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Perceptions about the price of life insurance

The quick approach to price comparison on life insurance is both entirely understandable, and dumb.

Wednesday, September 10th 2014, 11:05AM

by Russell Hutchinson

“Everybody” who wants to quickly compare the pricing or product from one company with another does a quick quote on a male, non-smoker, age 40, for $500,000 life cover. If we are investigating Income Protection cover they proceed to add: class 1, 4 week wait, and to age 65 benefit.

Having a simplest scenario to quote on makes some sense. Except since it gets quoted all the time it is the price insurers most like to target when doing comparisons.

Most workshops, launches, and company-issued comparison material will include this comparison point, and maybe one or two others.

But another argument can be made: The population last June was estimated to be about 4.5 million. Slightly more than half are female, so our scenario chucks out about 2.3 million women. Next it eliminates about 655,000 smokers.

Finally by picking people who are age 40 (even if we count a five year age band of 40-45) we eliminate another 1.47 million people and arrive at a group which contains just 113,557 people or 2.52% of the population. Note we haven’t even considered more complex situations like income protection.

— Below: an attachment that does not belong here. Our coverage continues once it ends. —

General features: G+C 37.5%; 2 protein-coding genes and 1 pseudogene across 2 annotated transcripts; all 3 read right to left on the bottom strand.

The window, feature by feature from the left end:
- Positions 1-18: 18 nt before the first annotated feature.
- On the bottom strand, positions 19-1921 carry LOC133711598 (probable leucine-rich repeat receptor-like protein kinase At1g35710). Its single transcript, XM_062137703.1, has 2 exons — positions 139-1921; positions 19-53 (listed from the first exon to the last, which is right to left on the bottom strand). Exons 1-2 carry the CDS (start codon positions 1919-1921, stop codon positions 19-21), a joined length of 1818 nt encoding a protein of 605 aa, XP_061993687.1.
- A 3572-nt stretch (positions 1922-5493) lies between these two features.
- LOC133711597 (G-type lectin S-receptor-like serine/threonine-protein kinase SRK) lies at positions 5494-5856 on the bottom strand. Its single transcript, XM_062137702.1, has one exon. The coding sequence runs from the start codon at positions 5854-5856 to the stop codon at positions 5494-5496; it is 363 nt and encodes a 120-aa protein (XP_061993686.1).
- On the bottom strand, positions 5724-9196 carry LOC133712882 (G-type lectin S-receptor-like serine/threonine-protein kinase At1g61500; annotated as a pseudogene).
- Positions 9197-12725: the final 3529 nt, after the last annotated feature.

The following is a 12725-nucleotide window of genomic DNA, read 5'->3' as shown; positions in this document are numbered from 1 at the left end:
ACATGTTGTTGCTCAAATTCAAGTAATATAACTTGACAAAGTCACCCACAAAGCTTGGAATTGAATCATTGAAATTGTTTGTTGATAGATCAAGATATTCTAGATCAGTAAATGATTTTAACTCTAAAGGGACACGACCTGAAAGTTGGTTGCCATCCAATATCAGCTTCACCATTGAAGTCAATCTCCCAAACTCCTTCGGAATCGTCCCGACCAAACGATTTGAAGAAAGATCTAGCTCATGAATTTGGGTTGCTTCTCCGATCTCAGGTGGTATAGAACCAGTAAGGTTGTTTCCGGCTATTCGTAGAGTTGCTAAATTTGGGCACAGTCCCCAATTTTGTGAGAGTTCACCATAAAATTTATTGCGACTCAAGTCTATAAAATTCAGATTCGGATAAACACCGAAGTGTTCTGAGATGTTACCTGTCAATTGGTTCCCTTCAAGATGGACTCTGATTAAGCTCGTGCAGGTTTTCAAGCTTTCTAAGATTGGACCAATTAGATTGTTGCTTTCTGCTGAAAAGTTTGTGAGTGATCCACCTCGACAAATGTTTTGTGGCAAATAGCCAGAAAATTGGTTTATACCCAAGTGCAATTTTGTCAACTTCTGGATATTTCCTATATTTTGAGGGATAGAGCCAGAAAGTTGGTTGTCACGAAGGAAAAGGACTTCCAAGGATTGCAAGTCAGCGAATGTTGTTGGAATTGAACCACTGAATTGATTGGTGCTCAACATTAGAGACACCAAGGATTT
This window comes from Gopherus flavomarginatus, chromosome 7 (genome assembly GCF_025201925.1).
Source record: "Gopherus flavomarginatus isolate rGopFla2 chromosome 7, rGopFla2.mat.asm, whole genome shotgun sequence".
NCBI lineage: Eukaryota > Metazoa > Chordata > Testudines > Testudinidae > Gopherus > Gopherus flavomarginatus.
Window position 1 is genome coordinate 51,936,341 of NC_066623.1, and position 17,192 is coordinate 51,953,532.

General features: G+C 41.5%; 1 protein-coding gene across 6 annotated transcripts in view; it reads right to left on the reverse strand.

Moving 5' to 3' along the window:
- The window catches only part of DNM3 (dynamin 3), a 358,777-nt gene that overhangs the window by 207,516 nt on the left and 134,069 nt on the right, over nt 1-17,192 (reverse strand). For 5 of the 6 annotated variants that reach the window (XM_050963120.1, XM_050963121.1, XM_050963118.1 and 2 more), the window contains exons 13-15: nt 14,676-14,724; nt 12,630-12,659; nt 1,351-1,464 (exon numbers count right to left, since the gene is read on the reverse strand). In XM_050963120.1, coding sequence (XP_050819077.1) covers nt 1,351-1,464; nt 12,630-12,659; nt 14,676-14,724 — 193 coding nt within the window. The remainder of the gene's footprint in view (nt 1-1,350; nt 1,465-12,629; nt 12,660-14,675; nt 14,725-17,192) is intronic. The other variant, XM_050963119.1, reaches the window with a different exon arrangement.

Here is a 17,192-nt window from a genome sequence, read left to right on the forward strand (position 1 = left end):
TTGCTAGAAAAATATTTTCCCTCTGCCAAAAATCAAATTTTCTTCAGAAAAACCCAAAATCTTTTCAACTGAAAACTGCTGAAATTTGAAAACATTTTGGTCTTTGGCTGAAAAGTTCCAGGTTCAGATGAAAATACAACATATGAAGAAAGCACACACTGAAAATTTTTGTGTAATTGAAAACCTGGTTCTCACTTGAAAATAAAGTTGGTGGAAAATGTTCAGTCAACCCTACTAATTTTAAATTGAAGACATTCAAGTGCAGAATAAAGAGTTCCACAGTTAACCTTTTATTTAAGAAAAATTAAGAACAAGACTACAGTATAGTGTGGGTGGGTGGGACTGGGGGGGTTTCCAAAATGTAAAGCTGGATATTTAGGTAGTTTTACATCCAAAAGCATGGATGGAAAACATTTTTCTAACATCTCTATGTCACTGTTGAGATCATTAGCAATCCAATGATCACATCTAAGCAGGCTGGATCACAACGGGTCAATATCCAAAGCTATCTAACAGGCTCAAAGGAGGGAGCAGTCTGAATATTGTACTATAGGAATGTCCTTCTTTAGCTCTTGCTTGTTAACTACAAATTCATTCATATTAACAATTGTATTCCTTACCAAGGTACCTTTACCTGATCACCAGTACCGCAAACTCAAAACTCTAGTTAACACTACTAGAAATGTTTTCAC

That would still be fine, if the age 40, male non-smoker rate were a reliable proxy for the position we can expect to find that company’s rates at all the other ages, genders, and smoking statuses. The problem is that company positions change a lot depending on the scenario.

Consider figure 1, this shows the actual premiums for every major adviser-focused provider (plus a couple of direct ones too) shown as a proportion of Fidelity Life’s premium (the flat line in the middle – I chose them because they were about the middle of the pack for age 40).

At age 40 all the rates are very close together: 15% covers the most expensive and least expensive company amongst main insurers. You can see how it spreads out at younger and older ages – not too much, but a bit. But even so, one company goes from worst, to third, just by changing the age of the application from 30 to 40. That’s why we refer to the shape of this chart a ‘pinch point’ or ‘bow tie’.

But now change the basis to a female smoker after $100,000 cover.

This is shown in figure 2.

The difference between best and worst cost is a minimum of 35% and a maximum of about 75%. A big difference in cost.

That’s just life cover, the situation with income protection is even more variable.

What it means is that you cannot assume that what you see in terms of competitive position at one point is the same at another. In fact, it is far safer to assume the opposite, and therefore check. It means you have to check again after you have found out that they client’s occupation class is actually two instead of one. It means you have to check again when you find out their age.

It means you have to check for each of the clients you are advising.

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